going vegan

Growing up in the midwest and never thinking too much about my diet until I was in my 30’s, I never imagined I would eventually label myself as a vegan. I’m not even sure I heard the term until my late 20’s, only to dismiss it as a kind of diet that only people that wanted to torment their tastebuds, or had health issues would practice.

SO WHY?

The last few years I’ve opened a blind eye (ever so slowly) as to how we get most of the food in our stores, restaurants, and then to our plate. While, I understand that there are many people who only eat animals that are humanely raised, (and I do applaud that effort) the majority of our food in America is brought to us by very low standards of sanitary, healthful, and humane practices. Some resources I’ve personally checked out are Food Inc., Fast Food Nation, Vegucated, Eating Animals and of course you can find some incredibly gruesome, unwholesome, and I would say un-Godly videos on YouTube by searching “factory farming”.

Also, there is much evidence that my health is at stake (not steak) the more animal products that I consume. There have been some incredible studies and documentaries produced on the way that animal protein affects us versus the way that plants do. Some of the things I’ve watched include Supersize Me, and Forks Over Knives which highlights Dr. T. Colin Campbell, who grew up on a dairy farm, became a biochemist and eventually headed up The China Study.

WHAT’S NEXT?

As this choice has become clearer for me, I know that living in the midwest, in the Dairy State no less, many of my friends would never consider such a dietary undertaking. I also have friends that I love and respect who own farms and I very much want them to do well. So, I have promised myself that I would not be one of those judgmental vegans, but instead a gentle one. Aside from the fact that I’m not always perfect in my current endeavors, I’ve already eaten enough meat for a lifetime. Also, food is an important part of all cultures and their traditions. I recognize that to choose other traditions or practices can seem to be a snub or critique. My critique has nothing to do with the millions who hold traditions and tastebuds in high regard; these are good things in and of themselves. My critique has everything to with a giant, powerful food industry that will do anything, and I mean anything, to keep us as customers.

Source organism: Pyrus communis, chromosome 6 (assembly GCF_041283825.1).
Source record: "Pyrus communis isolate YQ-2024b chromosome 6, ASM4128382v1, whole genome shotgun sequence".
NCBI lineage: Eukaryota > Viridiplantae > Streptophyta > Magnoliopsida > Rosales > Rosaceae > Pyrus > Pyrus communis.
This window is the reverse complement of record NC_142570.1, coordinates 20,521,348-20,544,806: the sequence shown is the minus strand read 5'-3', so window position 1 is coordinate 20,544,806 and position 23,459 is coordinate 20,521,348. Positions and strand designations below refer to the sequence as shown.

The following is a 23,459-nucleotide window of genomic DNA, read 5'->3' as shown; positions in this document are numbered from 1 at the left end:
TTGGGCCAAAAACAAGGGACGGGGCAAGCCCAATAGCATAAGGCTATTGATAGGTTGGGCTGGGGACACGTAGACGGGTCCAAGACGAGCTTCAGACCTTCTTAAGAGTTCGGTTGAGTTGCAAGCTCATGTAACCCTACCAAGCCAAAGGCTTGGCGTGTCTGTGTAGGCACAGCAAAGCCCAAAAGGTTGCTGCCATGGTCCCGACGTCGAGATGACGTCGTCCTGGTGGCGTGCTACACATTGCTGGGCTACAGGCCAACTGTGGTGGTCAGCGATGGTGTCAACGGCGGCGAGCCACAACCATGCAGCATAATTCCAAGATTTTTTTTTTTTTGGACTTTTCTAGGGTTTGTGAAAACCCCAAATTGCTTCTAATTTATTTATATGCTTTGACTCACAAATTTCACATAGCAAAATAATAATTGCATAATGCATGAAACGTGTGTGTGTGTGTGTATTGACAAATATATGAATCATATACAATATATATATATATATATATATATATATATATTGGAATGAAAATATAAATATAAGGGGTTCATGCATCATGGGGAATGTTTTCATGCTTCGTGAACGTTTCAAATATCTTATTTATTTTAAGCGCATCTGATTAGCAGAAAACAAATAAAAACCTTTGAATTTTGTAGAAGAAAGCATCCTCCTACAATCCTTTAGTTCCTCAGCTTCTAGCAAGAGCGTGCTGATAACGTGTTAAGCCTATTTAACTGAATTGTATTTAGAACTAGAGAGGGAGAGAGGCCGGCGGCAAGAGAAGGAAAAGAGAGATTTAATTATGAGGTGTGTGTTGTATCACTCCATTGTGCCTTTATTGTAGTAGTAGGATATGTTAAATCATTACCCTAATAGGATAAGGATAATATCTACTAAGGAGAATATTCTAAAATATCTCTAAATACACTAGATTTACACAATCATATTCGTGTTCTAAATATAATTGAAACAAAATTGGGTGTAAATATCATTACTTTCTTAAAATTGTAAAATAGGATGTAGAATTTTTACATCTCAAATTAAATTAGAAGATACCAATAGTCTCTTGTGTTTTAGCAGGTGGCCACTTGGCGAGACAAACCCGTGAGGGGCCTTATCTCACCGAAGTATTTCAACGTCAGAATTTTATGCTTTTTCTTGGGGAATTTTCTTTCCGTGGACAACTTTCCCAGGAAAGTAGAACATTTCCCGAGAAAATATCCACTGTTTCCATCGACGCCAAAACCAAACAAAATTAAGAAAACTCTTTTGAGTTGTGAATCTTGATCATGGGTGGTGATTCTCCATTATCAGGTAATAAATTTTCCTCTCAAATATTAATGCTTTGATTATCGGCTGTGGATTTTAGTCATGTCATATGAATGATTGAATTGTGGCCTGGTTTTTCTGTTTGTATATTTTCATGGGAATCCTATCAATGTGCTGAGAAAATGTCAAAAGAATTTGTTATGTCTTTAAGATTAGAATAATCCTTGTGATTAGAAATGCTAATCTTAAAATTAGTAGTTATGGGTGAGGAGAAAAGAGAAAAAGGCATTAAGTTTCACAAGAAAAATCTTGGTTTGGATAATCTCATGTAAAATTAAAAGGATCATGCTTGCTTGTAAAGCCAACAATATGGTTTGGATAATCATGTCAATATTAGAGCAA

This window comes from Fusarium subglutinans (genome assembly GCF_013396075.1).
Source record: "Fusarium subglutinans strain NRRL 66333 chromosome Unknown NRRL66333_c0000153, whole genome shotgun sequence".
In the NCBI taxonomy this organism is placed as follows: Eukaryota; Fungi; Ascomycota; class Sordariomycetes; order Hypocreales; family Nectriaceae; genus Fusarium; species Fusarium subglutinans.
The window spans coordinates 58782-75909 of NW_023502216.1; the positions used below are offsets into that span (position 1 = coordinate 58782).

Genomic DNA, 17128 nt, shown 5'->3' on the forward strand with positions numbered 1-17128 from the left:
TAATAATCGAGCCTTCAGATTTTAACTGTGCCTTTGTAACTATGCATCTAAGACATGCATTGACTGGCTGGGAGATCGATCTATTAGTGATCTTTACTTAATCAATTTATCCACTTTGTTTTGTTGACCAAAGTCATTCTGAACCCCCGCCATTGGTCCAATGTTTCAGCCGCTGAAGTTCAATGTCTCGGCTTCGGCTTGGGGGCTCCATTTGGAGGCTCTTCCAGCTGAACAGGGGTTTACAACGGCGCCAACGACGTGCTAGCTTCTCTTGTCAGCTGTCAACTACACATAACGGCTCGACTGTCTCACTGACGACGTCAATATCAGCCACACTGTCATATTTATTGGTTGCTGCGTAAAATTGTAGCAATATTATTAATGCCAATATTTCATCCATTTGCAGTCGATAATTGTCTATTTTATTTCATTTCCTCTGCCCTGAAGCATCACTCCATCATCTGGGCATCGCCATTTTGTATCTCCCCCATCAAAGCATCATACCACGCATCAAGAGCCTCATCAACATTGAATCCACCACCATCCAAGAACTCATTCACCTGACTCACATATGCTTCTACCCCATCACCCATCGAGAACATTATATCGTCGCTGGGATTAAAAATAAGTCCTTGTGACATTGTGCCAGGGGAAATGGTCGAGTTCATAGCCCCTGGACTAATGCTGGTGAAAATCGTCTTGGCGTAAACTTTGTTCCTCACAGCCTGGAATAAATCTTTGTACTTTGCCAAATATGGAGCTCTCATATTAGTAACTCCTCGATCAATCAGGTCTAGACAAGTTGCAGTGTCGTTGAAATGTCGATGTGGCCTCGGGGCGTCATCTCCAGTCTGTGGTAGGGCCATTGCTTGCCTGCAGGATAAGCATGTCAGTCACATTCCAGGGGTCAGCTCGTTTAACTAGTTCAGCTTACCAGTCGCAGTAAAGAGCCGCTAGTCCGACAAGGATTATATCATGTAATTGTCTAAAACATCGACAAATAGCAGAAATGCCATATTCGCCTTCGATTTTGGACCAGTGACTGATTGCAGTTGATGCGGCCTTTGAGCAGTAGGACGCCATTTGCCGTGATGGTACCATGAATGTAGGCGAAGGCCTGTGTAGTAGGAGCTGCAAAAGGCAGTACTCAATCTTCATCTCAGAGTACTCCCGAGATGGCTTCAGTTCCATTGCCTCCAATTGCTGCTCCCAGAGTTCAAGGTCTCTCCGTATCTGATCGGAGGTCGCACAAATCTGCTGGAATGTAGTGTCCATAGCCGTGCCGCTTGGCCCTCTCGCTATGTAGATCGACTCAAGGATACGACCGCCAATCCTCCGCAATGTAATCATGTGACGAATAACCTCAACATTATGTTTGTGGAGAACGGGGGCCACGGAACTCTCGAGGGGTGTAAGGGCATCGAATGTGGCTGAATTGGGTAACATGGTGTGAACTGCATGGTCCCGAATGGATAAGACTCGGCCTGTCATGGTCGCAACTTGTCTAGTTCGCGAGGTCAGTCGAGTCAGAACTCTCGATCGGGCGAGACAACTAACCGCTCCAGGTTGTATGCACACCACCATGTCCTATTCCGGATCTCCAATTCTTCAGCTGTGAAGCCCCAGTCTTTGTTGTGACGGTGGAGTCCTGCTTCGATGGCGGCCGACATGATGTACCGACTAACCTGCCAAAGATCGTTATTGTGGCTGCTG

I’m still figuring out how to navigate an omnivore world as an herbivore. It’s a journey that I can only walk with gentleness, and the knowledge that because dietary choices are so incredibly personal that we all have to make our own decisions based on the information that we have and choose to incorporate into our lives. If you feel so led, check out some of these movies and/or books for yourself and feel free to dialogue with me about it.

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best way to burn 1500 calories

So yesterday I ran my first half-marathon. This is simply the details about it. First off, it was windy and a bit cool (somewhere in the mid 40’s). We (my friend Rob and I) were lined up way in the back, behind roughly 10,000 folks. This made for an interesting start. Basically the first three miles were spent carefully running through and around a sea of people, most of whom it seemed were out for an easy stroll. So my fears of starting out too fast vanished quickly. The congestion eventually let up and it seemed like no time at all when I looked down at my Garmin/GPS watch and I was clicking over to 7 miles.

After passing a couple live bands, one at a church and one at some random house, I found myself at mile 9. It was about then that I felt like the finish line was pulling me in. I was motivated by the endless line of people in front of me. I guess I figured if they could get that far so could I, even though the farthest I’d run to date was 11 miles. I leaned into it, focused on the areas of my body that didn’t hurt, and took it home the best that I could.

The last mile was routed through Lambeau Field, (where the G.B. Packers play) which was really cool. It was awesome to see my mom in the crowd waving at me. All in all it was a great experience, and I’m definitely motivated to do it again. Here are my mile times according to my Garmin. I’m sure I’m more interested in them than you are but I’m gonna post them for posterity’s sake. My goal was was to average around an 8:20 min mile pace. My actual pace was 8:31 and out of 209 guys my age (35-39) I came in 70th.

Mile 1  – 9:16
Mile 2  – 8:55
Mile 3  – 8:58
Mile 4  – 8:37
Mile 5  – 8:28
Mile 6  – 8:24
Mile 7  – 8:32
Mile 8  – 8:12
Mile 9  – 8:25
Mile 10- 8:25
Mile 11- 8:04
Mile 12- 8:15
Mile 13- 8:11
Cellcom’s results

running is boring?

Anyone who has ever said that they don’t want to get into shape by running because it’s boring, has never tried it.